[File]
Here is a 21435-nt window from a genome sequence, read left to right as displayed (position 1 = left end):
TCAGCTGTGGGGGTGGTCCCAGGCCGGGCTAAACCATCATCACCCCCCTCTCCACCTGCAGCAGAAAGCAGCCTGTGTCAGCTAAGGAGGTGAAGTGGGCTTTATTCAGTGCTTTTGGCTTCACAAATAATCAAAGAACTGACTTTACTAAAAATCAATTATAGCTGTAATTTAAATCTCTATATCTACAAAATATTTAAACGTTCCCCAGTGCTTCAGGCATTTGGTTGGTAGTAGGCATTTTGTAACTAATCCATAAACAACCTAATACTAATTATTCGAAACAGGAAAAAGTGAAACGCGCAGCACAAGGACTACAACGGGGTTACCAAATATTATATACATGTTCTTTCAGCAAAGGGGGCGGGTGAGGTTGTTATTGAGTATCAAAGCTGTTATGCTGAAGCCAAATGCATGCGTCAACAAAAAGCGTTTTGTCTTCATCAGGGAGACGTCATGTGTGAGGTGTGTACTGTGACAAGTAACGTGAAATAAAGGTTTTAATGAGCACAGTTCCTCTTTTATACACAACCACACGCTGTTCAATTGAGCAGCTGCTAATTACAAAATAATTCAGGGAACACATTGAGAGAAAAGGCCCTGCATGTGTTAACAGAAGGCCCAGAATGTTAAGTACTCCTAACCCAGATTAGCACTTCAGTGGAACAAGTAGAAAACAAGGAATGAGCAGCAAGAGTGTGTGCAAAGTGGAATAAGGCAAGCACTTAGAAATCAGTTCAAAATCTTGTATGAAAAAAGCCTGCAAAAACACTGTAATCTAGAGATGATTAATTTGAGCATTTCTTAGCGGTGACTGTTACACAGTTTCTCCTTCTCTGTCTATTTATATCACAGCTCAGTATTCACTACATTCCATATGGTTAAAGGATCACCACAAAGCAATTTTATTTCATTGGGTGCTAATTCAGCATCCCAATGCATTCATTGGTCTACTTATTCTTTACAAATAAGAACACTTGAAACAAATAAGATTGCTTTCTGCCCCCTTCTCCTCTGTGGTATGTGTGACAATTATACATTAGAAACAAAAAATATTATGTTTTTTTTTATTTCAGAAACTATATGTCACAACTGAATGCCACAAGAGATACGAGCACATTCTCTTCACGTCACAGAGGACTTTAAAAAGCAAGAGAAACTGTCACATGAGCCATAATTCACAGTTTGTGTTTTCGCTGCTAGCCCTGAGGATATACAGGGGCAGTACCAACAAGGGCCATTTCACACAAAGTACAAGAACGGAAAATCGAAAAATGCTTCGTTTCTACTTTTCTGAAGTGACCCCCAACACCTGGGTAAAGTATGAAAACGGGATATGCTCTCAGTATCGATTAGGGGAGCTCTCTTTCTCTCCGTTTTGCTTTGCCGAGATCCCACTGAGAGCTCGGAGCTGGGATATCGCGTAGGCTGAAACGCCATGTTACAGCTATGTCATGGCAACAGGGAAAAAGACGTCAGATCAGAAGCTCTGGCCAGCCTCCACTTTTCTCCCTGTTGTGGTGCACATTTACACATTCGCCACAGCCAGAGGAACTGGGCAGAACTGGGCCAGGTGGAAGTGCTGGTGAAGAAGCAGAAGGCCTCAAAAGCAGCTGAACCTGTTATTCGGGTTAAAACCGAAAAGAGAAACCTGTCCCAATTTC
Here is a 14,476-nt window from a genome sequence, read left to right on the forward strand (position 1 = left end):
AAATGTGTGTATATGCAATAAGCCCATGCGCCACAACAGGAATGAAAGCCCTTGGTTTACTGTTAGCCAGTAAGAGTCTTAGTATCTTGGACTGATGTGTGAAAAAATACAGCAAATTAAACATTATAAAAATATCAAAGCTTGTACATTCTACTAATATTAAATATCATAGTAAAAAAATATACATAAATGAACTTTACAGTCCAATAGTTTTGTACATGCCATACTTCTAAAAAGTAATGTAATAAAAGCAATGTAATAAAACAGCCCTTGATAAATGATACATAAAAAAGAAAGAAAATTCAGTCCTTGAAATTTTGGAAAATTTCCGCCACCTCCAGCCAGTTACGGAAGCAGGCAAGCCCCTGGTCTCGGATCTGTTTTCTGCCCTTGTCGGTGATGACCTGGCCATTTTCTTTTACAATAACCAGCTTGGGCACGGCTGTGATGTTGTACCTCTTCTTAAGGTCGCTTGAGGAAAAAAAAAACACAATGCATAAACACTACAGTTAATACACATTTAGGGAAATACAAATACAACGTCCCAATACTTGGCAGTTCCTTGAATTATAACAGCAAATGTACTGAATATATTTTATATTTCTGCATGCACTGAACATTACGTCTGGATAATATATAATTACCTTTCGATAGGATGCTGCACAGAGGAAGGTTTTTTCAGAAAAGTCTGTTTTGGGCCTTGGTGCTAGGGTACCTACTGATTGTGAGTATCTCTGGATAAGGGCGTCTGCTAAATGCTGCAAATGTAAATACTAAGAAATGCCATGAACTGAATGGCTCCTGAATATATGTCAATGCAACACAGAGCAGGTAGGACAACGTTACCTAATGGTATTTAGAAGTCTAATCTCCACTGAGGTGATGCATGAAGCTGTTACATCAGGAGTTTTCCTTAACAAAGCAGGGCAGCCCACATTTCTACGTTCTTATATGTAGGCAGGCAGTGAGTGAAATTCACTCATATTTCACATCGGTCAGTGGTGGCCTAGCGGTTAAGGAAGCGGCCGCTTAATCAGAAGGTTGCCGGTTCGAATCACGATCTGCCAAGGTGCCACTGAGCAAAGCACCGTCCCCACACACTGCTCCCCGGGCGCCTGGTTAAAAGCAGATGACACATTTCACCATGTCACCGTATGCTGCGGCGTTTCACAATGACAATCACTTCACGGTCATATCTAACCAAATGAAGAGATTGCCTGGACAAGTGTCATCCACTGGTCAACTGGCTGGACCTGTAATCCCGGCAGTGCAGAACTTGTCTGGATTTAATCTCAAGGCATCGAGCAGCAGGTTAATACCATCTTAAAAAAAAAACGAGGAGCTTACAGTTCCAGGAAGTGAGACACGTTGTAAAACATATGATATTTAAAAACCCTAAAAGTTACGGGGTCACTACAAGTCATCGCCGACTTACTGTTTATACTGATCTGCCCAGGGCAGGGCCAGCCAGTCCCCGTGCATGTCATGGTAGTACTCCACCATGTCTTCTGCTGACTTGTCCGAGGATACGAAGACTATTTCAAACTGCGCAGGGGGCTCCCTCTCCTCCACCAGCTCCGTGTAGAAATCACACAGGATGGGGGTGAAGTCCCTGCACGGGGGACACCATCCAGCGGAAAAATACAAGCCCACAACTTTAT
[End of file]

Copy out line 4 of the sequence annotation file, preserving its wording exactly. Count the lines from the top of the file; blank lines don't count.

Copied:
AAATGTGTGTATATGCAATAAGCCCATGCGCCACAACAGGAATGAAAGCCCTTGGTTTACTGTTAGCCAGTAAGAGTCTTAGTATCTTGGACTGATGTGTGAAAAAATACAGCAAATTAAACATTATAAAAATATCAAAGCTTGTACATTCTACTAATATTAAATATCATAGTAAAAAAATATACATAAATGAACTTTACAGTCCAATAGTTTTGTACATGCCATACTTCTAAAAAGTAATGTAATAAAAGCAATGTAATAAAACAGCCCTTGATAAATGATACATAAAAAAGAAAGAAAATTCAGTCCTTGAAATTTTGGAAAATTTCCGCCACCTCCAGCCAGTTACGGAAGCAGGCAAGCCCCTGGTCTCGGATCTGTTTTCTGCCCTTGTCGGTGATGACCTGGCCATTTTCTTTTACAATAACCAGCTTGGGCACGGCTGTGATGTTGTACCTCTTCTTAAGGTCGCTTGAGGAAAAAAAAAACACAATGCATAAACACTACAGTTAATACACATTTAGGGAAATACAAATACAACGTCCCAATACTTGGCAGTTCCTTGAATTATAACAGCAAATGTACTGAATATATTTTATATTTCTGCATGCACTGAACATTACGTCTGGATAATATATAATTACCTTTCGATAGGATGCTGCACAGAGGAAGGTTTTTTCAGAAAAGTCTGTTTTGGGCCTTGGTGCTAGGGTACCTACTGATTGTGAGTATCTCTGGATAAGGGCGTCTGCTAAATGCTGCAAATGTAAATACTAAGAAATGCCATGAACTGAATGGCTCCTGAATATATGTCAATGCAACACAGAGCAGGTAGGACAACGTTACCTAATGGTATTTAGAAGTCTAATCTCCACTGAGGTGATGCATGAAGCTGTTACATCAGGAGTTTTCCTTAACAAAGCAGGGCAGCCCACATTTCTACGTTCTTATATGTAGGCAGGCAGTGAGTGAAATTCACTCATATTTCACATCGGTCAGTGGTGGCCTAGCGGTTAAGGAAGCGGCCGCTTAATCAGAAGGTTGCCGGTTCGAATCACGATCTGCCAAGGTGCCACTGAGCAAAGCACCGTCCCCACACACTGCTCCCCGGGCGCCTGGTTAAAAGCAGATGACACATTTCACCATGTCACCGTATGCTGCGGCGTTTCACAATGACAATCACTTCACGGTCATATCTAACCAAATGAAGAGATTGCCTGGACAAGTGTCATCCACTGGTCAACTGGCTGGACCTGTAATCCCGGCAGTGCAGAACTTGTCTGGATTTAATCTCAAGGCATCGAGCAGCAGGTTAATACCATCTTAAAAAAAAAACGAGGAGCTTACAGTTCCAGGAAGTGAGACACGTTGTAAAACATATGATATTTAAAAACCCTAAAAGTTACGGGGTCACTACAAGTCATCGCCGACTTACTGTTTATACTGATCTGCCCAGGGCAGGGCCAGCCAGTCCCCGTGCATGTCATGGTAGTACTCCACCATGTCTTCTGCTGACTTGTCCGAGGATACGAAGACTATTTCAAACTGCGCAGGGGGCTCCCTCTCCTCCACCAGCTCCGTGTAGAAATCACACAGGATGGGGGTGAAGTCCCTGCACGGGGGACACCATCCAGCGGAAAAATACAAGCCCACAACTTTAT